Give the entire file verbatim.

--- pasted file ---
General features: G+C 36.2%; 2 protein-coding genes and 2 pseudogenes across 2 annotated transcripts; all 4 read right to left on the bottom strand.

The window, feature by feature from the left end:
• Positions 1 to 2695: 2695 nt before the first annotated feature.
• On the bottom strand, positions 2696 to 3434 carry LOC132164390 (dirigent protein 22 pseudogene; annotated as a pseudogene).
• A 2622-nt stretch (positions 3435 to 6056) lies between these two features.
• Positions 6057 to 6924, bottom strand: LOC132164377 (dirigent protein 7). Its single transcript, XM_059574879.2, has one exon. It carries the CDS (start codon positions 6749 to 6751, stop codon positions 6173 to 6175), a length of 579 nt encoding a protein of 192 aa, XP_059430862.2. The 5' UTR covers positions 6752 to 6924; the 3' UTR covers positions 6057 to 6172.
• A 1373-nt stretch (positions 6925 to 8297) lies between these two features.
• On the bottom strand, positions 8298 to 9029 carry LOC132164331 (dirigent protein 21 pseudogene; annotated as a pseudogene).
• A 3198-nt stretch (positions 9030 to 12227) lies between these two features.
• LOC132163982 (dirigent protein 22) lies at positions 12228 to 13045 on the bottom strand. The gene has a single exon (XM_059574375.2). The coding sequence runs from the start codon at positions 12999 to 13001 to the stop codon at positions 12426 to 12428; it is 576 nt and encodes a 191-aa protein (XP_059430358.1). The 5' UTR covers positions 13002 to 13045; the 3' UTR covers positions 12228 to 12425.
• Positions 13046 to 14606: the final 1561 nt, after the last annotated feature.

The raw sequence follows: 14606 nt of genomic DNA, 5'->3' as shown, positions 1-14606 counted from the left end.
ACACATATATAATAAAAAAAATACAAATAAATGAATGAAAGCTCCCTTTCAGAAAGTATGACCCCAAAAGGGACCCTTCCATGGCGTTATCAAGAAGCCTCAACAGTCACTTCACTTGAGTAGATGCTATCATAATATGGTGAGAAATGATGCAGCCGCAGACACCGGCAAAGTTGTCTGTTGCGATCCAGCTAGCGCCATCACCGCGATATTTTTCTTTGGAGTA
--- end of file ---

General features: G+C 36.2%; 2 protein-coding genes and 2 pseudogenes across 2 annotated transcripts; all 4 read right to left on the bottom strand.

The window, feature by feature from the left end:
• Positions 1 to 2695: 2695 nt before the first annotated feature.
• On the bottom strand, positions 2696 to 3434 carry LOC132164390 (dirigent protein 22 pseudogene; annotated as a pseudogene).
• A 2622-nt stretch (positions 3435 to 6056) lies between these two features.
• Positions 6057 to 6924, bottom strand: LOC132164377 (dirigent protein 7). Its single transcript, XM_059574879.2, has one exon. It carries the CDS (start codon positions 6749 to 6751, stop codon positions 6173 to 6175), a length of 579 nt encoding a protein of 192 aa, XP_059430862.2. The 5' UTR covers positions 6752 to 6924; the 3' UTR covers positions 6057 to 6172.
• A 1373-nt stretch (positions 6925 to 8297) lies between these two features.
• On the bottom strand, positions 8298 to 9029 carry LOC132164331 (dirigent protein 21 pseudogene; annotated as a pseudogene).
• A 3198-nt stretch (positions 9030 to 12227) lies between these two features.
• LOC132163982 (dirigent protein 22) lies at positions 12228 to 13045 on the bottom strand. The gene has a single exon (XM_059574375.2). The coding sequence runs from the start codon at positions 12999 to 13001 to the stop codon at positions 12426 to 12428; it is 576 nt and encodes a 191-aa protein (XP_059430358.1). The 5' UTR covers positions 13002 to 13045; the 3' UTR covers positions 12228 to 12425.
• Positions 13046 to 14606: the final 1561 nt, after the last annotated feature.

The raw sequence follows: 14606 nt of genomic DNA, 5'->3' as shown, positions 1-14606 counted from the left end.
ACACATATATAATAAAAAAAATACAAATAAATGAATGAAAGCTCCCTTTCAGAAAGTATGACCCCAAAAGGGACCCTTCCATGGCGTTATCAAGAAGCCTCAACAGTCACTTCACTTGAGTAGATGCTATCATAATATGGTGAGAAATGATGCAGCCGCAGACACCGGCAAAGTTGTCTGTTGCGATCCAGCTAGCGCCATCACCGCGATATTTTTCTTTGGAGTA